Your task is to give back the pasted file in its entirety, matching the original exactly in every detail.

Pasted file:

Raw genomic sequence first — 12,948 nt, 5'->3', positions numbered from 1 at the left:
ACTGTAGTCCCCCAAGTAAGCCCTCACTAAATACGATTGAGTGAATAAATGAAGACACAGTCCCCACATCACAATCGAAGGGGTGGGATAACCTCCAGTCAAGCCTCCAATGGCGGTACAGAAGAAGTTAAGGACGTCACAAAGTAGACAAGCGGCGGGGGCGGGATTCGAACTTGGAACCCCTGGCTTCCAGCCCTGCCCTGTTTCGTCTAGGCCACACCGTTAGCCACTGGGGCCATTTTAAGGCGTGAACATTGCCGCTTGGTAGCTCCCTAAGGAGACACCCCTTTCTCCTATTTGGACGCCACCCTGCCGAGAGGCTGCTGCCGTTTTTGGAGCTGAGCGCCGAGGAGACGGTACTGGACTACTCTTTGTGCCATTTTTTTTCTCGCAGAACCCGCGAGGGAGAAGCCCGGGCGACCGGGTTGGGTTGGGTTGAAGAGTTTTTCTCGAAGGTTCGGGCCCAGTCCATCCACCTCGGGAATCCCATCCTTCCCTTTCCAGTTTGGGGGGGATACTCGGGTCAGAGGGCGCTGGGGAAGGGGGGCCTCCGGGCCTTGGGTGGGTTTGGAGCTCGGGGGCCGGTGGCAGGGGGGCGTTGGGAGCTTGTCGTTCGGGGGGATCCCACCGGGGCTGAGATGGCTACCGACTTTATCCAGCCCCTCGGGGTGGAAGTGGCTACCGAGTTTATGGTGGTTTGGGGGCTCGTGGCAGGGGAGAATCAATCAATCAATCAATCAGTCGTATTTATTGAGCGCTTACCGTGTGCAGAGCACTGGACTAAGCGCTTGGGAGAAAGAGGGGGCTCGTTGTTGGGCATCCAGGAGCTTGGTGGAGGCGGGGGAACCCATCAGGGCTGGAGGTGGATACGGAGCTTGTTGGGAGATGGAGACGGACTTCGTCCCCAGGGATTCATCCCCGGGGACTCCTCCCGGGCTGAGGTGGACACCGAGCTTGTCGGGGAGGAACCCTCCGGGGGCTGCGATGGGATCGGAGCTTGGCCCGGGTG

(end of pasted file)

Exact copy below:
Raw genomic sequence first — 12,948 nt, 5'->3', positions numbered from 1 at the left:
ACTGTAGTCCCCCAAGTAAGCCCTCACTAAATACGATTGAGTGAATAAATGAAGACACAGTCCCCACATCACAATCGAAGGGGTGGGATAACCTCCAGTCAAGCCTCCAATGGCGGTACAGAAGAAGTTAAGGACGTCACAAAGTAGACAAGCGGCGGGGGCGGGATTCGAACTTGGAACCCCTGGCTTCCAGCCCTGCCCTGTTTCGTCTAGGCCACACCGTTAGCCACTGGGGCCATTTTAAGGCGTGAACATTGCCGCTTGGTAGCTCCCTAAGGAGACACCCCTTTCTCCTATTTGGACGCCACCCTGCCGAGAGGCTGCTGCCGTTTTTGGAGCTGAGCGCCGAGGAGACGGTACTGGACTACTCTTTGTGCCATTTTTTTTCTCGCAGAACCCGCGAGGGAGAAGCCCGGGCGACCGGGTTGGGTTGGGTTGAAGAGTTTTTCTCGAAGGTTCGGGCCCAGTCCATCCACCTCGGGAATCCCATCCTTCCCTTTCCAGTTTGGGGGGGATACTCGGGTCAGAGGGCGCTGGGGAAGGGGGGCCTCCGGGCCTTGGGTGGGTTTGGAGCTCGGGGGCCGGTGGCAGGGGGGCGTTGGGAGCTTGTCGTTCGGGGGGATCCCACCGGGGCTGAGATGGCTACCGACTTTATCCAGCCCCTCGGGGTGGAAGTGGCTACCGAGTTTATGGTGGTTTGGGGGCTCGTGGCAGGGGAGAATCAATCAATCAATCAATCAGTCGTATTTATTGAGCGCTTACCGTGTGCAGAGCACTGGACTAAGCGCTTGGGAGAAAGAGGGGGCTCGTTGTTGGGCATCCAGGAGCTTGGTGGAGGCGGGGGAACCCATCAGGGCTGGAGGTGGATACGGAGCTTGTTGGGAGATGGAGACGGACTTCGTCCCCAGGGATTCATCCCCGGGGACTCCTCCCGGGCTGAGGTGGACACCGAGCTTGTCGGGGAGGAACCCTCCGGGGGCTGCGATGGGATCGGAGCTTGGCCCGGGTG